“For this policy to succeed, we must weed out corruption among law enforcement officials involved in curtailing the illegal market and reduce the flood of illicit tobacco into the country,” Azrul said.
Last month, New Zealand announced plans to ban the sale of cigarettes or tobacco products to anyone born after 2008 in a law expected to be enacted this year. New Zealand’s proposal, starting in 2027, will progressively raise the legal smoking age from 18 every year, allowing existing smokers to continue to buy cigarettes, but effectively making tobacco products unavailable to everyone born after 2008.
Singapore’s Senior Minister of State for Health Dr Koh Poh Koon earlier this month said that the city state was “open to the idea” of a cohort smoking ban.
However, Dr Koh noted that Singapore’s bigger challenge is the use of e-cigarettes, which are still tobacco products, as young people in Singapore do not generally take up smoking.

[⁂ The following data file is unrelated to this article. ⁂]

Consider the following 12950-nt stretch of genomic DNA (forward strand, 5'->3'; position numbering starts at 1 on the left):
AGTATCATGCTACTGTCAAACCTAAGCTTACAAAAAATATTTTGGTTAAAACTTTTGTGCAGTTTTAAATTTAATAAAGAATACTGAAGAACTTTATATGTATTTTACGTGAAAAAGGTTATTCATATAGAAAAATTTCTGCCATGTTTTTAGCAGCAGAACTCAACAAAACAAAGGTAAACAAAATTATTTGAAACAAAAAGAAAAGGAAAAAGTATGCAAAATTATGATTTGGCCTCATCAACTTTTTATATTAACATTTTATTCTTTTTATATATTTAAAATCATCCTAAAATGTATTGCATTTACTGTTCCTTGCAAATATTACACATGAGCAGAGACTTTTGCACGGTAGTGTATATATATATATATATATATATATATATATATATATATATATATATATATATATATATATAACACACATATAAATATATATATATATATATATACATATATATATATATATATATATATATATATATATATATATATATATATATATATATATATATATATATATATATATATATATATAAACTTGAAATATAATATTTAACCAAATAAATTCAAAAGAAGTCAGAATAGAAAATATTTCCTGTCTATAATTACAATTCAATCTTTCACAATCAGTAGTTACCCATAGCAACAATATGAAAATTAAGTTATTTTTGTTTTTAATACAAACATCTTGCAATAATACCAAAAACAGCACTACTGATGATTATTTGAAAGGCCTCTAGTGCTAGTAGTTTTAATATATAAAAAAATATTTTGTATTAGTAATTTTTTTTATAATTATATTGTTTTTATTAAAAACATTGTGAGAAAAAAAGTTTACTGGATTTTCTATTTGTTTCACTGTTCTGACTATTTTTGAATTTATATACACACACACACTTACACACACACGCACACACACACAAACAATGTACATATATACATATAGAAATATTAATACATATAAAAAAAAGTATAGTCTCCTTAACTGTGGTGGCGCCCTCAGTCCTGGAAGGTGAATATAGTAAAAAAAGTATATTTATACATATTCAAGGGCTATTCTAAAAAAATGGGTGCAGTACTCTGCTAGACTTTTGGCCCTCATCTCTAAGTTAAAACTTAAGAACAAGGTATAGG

While New Zealand has announced a cohort smoking ban, it promotes vaping as an alternative to smoking, which Dr Koh described as “still harmful”.
Khairy’s office told the press earlier today that the Ministry of Health’s (MOH) proposed ban on tobacco for those born after 2005 covered not just cigarettes, but also vaping products and e-cigarettes.
When asked about the government’s proposed tax on vape and e-cigarette liquids containing nicotine, essentially legalising vaping that is currently in a grey area of regulation, Khairy’s office told the media to wait for the Tobacco and Smoking Control Bill to be tabled in the Dewan Rakyat.